Ryan SchroederDec 09, 2004 at 12:50PM

Where do pubs like Design in Flight fit in this conversation? Published quarterly as a pdf.

mspDec 09, 2004 at 12:50PM

ugh, i was trying to read some word.com on the way back machine just last night!!!

that was one of my favorite sites.

Owen ThomasDec 09, 2004 at 12:53PM

I couldn’t disagree more strongly with your entire premise, Jason. Suck was a reaction against websites that published in the magazine format. It was daily, short, opinionated, and hyperlinked — everything that web-as-magazine sites like Slate and Salon were not. When I look at blogs, I recorgnize a strong family resemblance to Suck — in the use of links, the tone, and the frequency. It was unlike anything that came before, and shaped much of what came after.

jkottkeDec 09, 2004 at 12:55PM

I want the editing and the craft of writing seen in these zines, but not the monthly schedule.

As long as the publishing effort is regular and sustained, I’m with you on this. TMN does a good job with this…they publish a new piece every day, but if they miss one here or there or take a week off, it’s not a big deal.

Xaviar XerexesDec 09, 2004 at 1:03PM

Okay I’m not sure if this fits here but I publish a webmag called Comixpedia which covers webcomics (at comixpedia.com). We update weekly (although we have monthly “issues” - which means a cover and a theme really) but we also have a blog which gets updated… frequently.

I think you need a schedule to have any sort of editorial review of pieces because it gives you some space to rework pieces, a deadline stick to get it done and a goal (weekly updates) to aim for. Plus it distinguishes the longer, more indepth pieces from the quick blog posts.

My 2 cents.

jkottkeDec 09, 2004 at 1:09PM

I couldn’t disagree more strongly with your entire premise, Jason.

Did I have a premise? I’m just looking for more good sources of edited, crafted, non off-the-cuff online writing. Honest. :)

(And you’re right about Suck’s kinship with blogs, but Suck was edited, just like more traditional Web magazines, which is the part I’m more interested in re: this thread. Suck articles were finished and “professional”, which is what’s missing (I think) from my online reading these days. Does that even make any sense? It’s hard to explain what I’m after here.)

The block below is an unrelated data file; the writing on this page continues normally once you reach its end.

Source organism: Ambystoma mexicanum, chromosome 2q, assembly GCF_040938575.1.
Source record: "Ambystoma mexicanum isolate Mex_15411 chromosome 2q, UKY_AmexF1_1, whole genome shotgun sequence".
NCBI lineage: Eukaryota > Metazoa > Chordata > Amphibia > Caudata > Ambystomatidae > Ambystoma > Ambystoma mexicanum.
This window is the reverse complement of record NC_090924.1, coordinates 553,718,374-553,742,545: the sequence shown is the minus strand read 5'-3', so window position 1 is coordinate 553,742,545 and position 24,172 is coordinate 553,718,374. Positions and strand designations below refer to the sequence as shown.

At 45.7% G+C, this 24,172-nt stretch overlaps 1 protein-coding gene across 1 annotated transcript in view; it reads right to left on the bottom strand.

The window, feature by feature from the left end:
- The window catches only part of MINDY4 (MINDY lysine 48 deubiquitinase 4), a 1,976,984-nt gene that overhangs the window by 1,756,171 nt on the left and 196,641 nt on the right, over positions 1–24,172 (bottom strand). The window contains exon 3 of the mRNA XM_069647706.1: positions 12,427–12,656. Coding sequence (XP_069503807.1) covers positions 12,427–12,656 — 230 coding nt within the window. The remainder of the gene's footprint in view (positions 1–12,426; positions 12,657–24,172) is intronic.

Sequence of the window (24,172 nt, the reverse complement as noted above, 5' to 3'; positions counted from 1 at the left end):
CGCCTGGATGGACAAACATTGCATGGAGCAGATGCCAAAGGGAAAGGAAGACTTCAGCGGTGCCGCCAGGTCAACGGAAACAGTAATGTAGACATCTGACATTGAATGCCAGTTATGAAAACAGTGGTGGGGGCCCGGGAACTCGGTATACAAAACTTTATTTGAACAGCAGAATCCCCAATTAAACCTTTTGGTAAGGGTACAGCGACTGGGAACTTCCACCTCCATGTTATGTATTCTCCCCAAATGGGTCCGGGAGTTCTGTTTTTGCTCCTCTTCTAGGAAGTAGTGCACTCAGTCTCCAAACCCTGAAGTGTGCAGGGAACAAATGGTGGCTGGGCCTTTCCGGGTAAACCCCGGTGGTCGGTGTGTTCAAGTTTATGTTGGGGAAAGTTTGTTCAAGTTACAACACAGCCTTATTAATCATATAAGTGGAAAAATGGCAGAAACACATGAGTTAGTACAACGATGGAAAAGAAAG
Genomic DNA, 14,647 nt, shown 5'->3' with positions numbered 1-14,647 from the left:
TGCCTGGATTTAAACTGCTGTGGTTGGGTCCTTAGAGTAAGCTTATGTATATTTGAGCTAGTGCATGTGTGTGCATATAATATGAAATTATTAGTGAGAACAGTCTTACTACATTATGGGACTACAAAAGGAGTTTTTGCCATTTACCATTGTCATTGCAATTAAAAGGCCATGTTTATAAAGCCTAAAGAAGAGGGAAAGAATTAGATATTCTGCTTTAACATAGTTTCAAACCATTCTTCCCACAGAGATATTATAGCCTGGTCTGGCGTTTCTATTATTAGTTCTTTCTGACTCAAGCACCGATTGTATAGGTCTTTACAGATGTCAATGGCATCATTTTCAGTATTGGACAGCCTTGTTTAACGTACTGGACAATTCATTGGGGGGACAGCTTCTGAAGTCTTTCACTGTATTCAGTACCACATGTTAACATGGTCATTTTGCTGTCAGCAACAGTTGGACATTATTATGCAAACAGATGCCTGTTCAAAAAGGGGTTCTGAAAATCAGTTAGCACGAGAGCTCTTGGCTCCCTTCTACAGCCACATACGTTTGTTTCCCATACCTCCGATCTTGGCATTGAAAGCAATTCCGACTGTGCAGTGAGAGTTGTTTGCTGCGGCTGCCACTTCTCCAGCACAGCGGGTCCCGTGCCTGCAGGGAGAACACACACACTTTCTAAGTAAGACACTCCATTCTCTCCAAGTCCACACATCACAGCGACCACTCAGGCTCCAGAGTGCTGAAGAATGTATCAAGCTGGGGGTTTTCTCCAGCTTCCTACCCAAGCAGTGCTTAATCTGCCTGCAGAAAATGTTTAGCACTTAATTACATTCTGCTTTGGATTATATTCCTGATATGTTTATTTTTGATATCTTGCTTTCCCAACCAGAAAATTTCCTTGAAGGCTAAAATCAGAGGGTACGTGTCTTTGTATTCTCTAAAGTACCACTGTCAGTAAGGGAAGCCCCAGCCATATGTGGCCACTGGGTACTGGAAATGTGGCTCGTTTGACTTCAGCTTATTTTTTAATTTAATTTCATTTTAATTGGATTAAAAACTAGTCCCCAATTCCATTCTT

ericDec 09, 2004 at 1:22PM


Andy BaioDec 09, 2004 at 1:26PM

So you’re asking about sites that publish several articles at once on a periodic basis, rather than piecemeal like a newspaper or blog? If so, McSweeney’s doesn’t really fit the criteria, but the Morning News Daily Headlines does.

One area where the publishing schedule still exists is in the Flash-heavy graphic design world. Not coincidentally, their complex interfaces and unique layouts create a lot of overhead, making it more conducive to production schedules and deadlines. k10k is the most prominent example (currently on Issue 131), and many other sites like it follow their lead. Born Magazine, Surfstation, Pixelsurgeon, Design Is Kinky, and so on. Of course, many of those have slowly either stopped updating or have added a daily news blog (usually in a teeny tiny font).

I can only think of a few other examples outside of design that haven’t been mentioned yet. NTK, b3ta, Things Magazine, A List Apart… Pitchfork publishes their news stories only once per day, as does Wired News (although they’ve interspersed some blogs to liven up the homepage).

emilyDec 09, 2004 at 1:34PM

The Obscure Store & Reading Room (still going strong), and the dear departed Mr. Showbiz are/were my faves.

snoosnooDec 09, 2004 at 1:39PM

McSweeney’s DOES in fact have an “offline component” — two, in fact: McSweeney’s Quarterly Concern and The Believer. Yeah, the content is pretty much mutually exclusive from the website, but it’s still a “component.”